by waters”. More specifically, waters with large Brown trout in
them. What can I say; it’s just that time of year. Most
Americans associate October with pumpkins, falling leaves,
ghouls and goblins and shortening days. Me and other fly
fisherman here in the Rockies think of orange and ochre
colored Brown Trout; angry fish with sex on their mind and a
predisposition to smack a streamer.

Lately I’ve been working some cold, trout-infested water
with streamers in hopes of hooking a true beast. It happened
to my friend Jeromie last week on his last cast of the day;
monster hammers streamer, fight ensues, fish pops off just
before being brought to hand, just after jumping out of the
water to show us how big it was. I had my chance too a few
days ago when a ravenous, kype-jawed brown smashed my
streamer within sight. This scared the bejesus out of me,
causing me to miss the hook-set (hey, when you haven’t
gotten so much as a bump in 2 hours of casting, it’s only

The following day I got more serious, taking two rods to
the water with me; one rigged with a streamer and one with a
floating line, double nymph rig. This determination paid off. I
landed two beautiful Rainbows and hooked a few nice browns.
Any other outing, this would be considered great. The problem
is that when you come face to face with Moby Dick, nothing but
the White Whale will do. And after enduring gale force winds
and the need to get back to the old dog, I surrendered,
admitting defeat for the day.

Now, each minute I spend off the water is another minute
obsessing about the fish that are on the fall migration. I tie
more streamers, adding more marabou, more rabbit, more
rubber legs and other materials that’ll add even more
movement to flashy patterns and (in my hopeful mind) entices
a shark attack. Time will tell and hopefully later this week I’ll
get to test my new creations, coming face to face with my
white whale.

Preparing for a cold day of October Brown trout


BWOs and rising trout

The past couple days here in Jackson have been a blast.
Fishing and weather have conspired to offer up some of the
best fishing of the year around the valley. After a summer of
higher than normal flows (thank you Idaho), the Snake River is
down at winter flow levels. The result is that trout are podded-
up and side channels are easily wadeable. The Blue Wing
Olives have been popping in the afternoons and the trout
aren’t too shy about eating them.

a view of the river-bottom…

fall in the river-bottom

With guiding trips drying up, Jamie and I have been able to
get out on the water together lately. Sunday, our neighbor and
friend, Taylor, joined us for a walk-in trip on the Snake. The
sun was out, enhancing the yellow and orange river-bottom
colors. We fished a stretch of the Snake in Grand Teton
National Park; open again after the childish Washington
bullshit. On the hike in we saw a healthy momma moose who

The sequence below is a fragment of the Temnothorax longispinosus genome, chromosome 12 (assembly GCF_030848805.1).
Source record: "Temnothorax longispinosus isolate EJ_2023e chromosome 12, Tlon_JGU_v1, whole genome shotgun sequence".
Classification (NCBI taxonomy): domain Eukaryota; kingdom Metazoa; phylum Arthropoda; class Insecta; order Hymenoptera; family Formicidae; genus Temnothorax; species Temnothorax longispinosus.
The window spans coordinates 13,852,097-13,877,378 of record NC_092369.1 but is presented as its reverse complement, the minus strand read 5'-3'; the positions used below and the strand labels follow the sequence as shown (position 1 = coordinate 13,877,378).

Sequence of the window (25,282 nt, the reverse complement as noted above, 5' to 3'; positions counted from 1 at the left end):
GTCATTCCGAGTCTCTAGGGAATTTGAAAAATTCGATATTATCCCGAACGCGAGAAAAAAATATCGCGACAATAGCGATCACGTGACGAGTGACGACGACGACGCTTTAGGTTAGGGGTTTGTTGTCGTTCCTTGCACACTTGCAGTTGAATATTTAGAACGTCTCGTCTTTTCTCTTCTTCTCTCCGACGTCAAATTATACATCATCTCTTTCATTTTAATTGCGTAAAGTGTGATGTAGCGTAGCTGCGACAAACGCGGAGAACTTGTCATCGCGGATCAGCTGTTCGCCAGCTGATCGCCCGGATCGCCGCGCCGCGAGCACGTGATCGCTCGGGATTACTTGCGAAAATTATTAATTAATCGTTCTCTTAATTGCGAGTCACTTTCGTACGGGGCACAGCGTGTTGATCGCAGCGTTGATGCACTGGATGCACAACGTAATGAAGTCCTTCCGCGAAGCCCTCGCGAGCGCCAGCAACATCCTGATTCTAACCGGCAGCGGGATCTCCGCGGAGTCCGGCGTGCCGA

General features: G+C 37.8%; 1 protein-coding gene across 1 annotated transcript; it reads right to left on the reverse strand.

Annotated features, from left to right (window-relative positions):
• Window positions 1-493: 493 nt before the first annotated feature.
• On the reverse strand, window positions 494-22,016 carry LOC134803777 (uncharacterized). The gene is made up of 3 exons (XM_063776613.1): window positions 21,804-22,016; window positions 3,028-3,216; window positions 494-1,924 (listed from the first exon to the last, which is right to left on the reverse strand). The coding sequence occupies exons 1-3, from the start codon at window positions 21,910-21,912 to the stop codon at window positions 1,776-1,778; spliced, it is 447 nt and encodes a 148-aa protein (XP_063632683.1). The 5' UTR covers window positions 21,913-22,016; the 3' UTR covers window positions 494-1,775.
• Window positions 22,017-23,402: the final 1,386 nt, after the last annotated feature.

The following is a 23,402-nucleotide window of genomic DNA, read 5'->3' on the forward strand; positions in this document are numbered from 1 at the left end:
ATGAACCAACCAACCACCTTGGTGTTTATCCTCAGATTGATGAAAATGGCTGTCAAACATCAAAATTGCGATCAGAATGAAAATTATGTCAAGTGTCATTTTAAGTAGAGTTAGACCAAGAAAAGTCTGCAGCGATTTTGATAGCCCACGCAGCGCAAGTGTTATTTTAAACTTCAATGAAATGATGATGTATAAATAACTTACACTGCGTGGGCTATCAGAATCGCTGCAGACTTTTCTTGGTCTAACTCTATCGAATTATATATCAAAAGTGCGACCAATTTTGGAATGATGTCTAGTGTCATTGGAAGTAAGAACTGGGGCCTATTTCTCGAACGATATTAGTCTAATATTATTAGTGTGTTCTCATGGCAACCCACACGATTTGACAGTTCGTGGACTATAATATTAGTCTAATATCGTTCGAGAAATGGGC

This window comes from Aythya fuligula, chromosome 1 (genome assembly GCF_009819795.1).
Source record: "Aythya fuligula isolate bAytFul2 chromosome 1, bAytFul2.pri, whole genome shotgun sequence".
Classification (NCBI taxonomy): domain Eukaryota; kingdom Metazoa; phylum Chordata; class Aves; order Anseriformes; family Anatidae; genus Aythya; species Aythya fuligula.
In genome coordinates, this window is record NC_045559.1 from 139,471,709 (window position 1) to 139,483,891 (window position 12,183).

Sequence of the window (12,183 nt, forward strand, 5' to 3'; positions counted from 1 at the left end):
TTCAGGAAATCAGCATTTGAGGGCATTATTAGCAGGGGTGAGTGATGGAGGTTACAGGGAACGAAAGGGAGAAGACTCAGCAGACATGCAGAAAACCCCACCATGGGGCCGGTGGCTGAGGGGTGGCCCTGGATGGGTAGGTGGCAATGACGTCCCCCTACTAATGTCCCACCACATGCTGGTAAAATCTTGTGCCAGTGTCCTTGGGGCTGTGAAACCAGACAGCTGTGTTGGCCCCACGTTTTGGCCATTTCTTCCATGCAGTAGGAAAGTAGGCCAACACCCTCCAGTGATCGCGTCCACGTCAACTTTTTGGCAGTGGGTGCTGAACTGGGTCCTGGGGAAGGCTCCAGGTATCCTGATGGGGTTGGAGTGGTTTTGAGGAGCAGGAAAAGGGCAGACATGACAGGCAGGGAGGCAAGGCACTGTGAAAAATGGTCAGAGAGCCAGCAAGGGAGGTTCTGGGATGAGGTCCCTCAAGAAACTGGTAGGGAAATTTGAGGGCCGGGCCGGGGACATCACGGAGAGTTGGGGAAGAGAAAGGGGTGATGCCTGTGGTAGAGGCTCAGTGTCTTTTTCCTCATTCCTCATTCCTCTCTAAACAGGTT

let us pass without incident.

mama moose in the willows

Too many fish to count were caught and at the end of the
afternoon we walked out with big grins, realizing we
experienced some awesome dry fly fishing; the kind the
Snake is known for.

fall fine spotted cutthroat

Yesterday I walked out on the Elk Refuge with my friend
Matt. Trout Unlimited is doing some great work out there;
improving habitat and flow on the upper part of the stream. As
some of you may know, water above the hatchery tends to
meander extremely slowly and while the upper end holds a
good number trout, it pales in comparison to its lower stretch.
The habitat enhancement looked good, with added bank
structure and some selectively placed rock that will no doubt
make Flat Creek even better than it already is. In addition to
checking out the stream work, we caught some fish
on…..streamers…..yes, dry fly purists, we cast streamers and
were reward. Definitely fun to get out! Over the next few
weeks, I’m hoping to swing streamers for colorful Brown trout.
Should be fun and at some point I’ll be sure to post a report.
In the meantime, hope folks are getting out and enjoying this
great weather!

tracks in the sand; lots of gizzly prints..

griz print


When October arrives, with it comes the transition to
winter. Lately here in Jackson Hole, the weather has varied
considerably, with snow and fast-moving early season storms
making frequent appearances. Animals are doing their best to
put on the pounds for the upcoming winter. Trout do this too,
sipping Blue Winged Olives and the odd grasshopper that
stumbles into the cold current.

Jamie with a nice cutthroat

Jamie showing off one of the nice trout from the

We’ve been trying to make the most of things around here,
fishing as much as possible and tying any necessary flies that
aren’t already in the fly boxes. Jamie and I got out this past
weekend, spending one day scouting for fall-run brown trout
and another day on a beautiful Dubois trout river. We failed to
locate staging browns in the lake. The wind added considerable
challenges and it’s probably still a little early, but it never hurts
to check…. Nymphing proved successful on the moving water.
Jamie ended up landing several really nice cutthroat trout
during the hours we spent out. Besides the trout, we saw mule
deer, pronghorn, a fox and two Grizzly bears.

crossing paths

One of the two Grizzlies we saw on our drive home.
These guys walked right by our car

The Gov’t shutdown has affected things around here.
GTNP, Yellowstone and the National Elk Refuge are all closed
at the moment, denying access to the anglers and guides who
hoped to fish, not to mention all the folks who were planning
to enjoy the parks in arguably the best month of the year to
sightsee. I’m doubtful that things will reopen before the
season ends and we’ll probably have to wait until next year to
fish the miles of great water in our parks. In the meantime
there are still plenty of fishy waters to explore that remain
open and unaffected from the idiots in Washington. Tributaries
in the forest are still fishing well and bigger rivers the like
Snake are in their prime.

A little bit of remote cutthroat country..

Fall’s here in Jackson and the fishing is strong. Clients and I
have managed to escape the crowds here and fish some remote
waters around Dubois on several overnight trips. Aside from a
little dirty water due to strong thunderstorms one day, folks have
had a blast getting away and catching some wild trout. Hoppers,
Parachute Hare’s Ears and Hopper/droppers have been the ticket
for all but the most finicky fish. Below is a short video of
Christian hooking up with a nice cutthroat trout.